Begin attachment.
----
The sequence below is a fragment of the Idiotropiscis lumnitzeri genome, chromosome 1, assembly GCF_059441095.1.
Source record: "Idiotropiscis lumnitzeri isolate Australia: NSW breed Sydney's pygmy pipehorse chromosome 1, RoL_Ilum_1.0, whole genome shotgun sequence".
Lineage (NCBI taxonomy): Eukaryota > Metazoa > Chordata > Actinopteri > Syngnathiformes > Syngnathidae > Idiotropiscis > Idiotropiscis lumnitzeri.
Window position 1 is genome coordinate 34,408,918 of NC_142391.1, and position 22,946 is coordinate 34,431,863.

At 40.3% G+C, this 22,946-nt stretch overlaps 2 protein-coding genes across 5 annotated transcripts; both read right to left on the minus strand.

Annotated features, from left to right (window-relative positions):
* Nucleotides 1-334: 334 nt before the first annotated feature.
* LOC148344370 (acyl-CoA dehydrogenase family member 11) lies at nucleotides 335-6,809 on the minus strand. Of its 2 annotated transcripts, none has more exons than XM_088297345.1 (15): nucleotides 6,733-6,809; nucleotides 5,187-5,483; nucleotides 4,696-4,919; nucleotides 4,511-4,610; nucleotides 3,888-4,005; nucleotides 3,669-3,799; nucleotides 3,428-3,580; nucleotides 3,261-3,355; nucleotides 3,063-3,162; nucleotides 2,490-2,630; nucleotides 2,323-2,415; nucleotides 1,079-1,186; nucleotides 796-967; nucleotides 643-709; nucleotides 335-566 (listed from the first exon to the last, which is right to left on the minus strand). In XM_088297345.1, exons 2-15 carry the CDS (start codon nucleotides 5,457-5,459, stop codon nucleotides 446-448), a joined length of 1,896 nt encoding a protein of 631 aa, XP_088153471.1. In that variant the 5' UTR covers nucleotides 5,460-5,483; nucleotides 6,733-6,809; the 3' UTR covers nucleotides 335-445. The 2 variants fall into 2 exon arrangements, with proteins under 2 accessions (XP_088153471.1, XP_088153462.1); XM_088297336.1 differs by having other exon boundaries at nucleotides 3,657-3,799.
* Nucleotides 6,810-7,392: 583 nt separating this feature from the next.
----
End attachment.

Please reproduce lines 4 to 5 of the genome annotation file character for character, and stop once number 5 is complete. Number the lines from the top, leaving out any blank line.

Window position 1 is genome coordinate 34,408,918 of NC_142391.1, and position 22,946 is coordinate 34,431,863.

At 40.3% G+C, this 22,946-nt stretch overlaps 2 protein-coding genes across 5 annotated transcripts; both read right to left on the minus strand.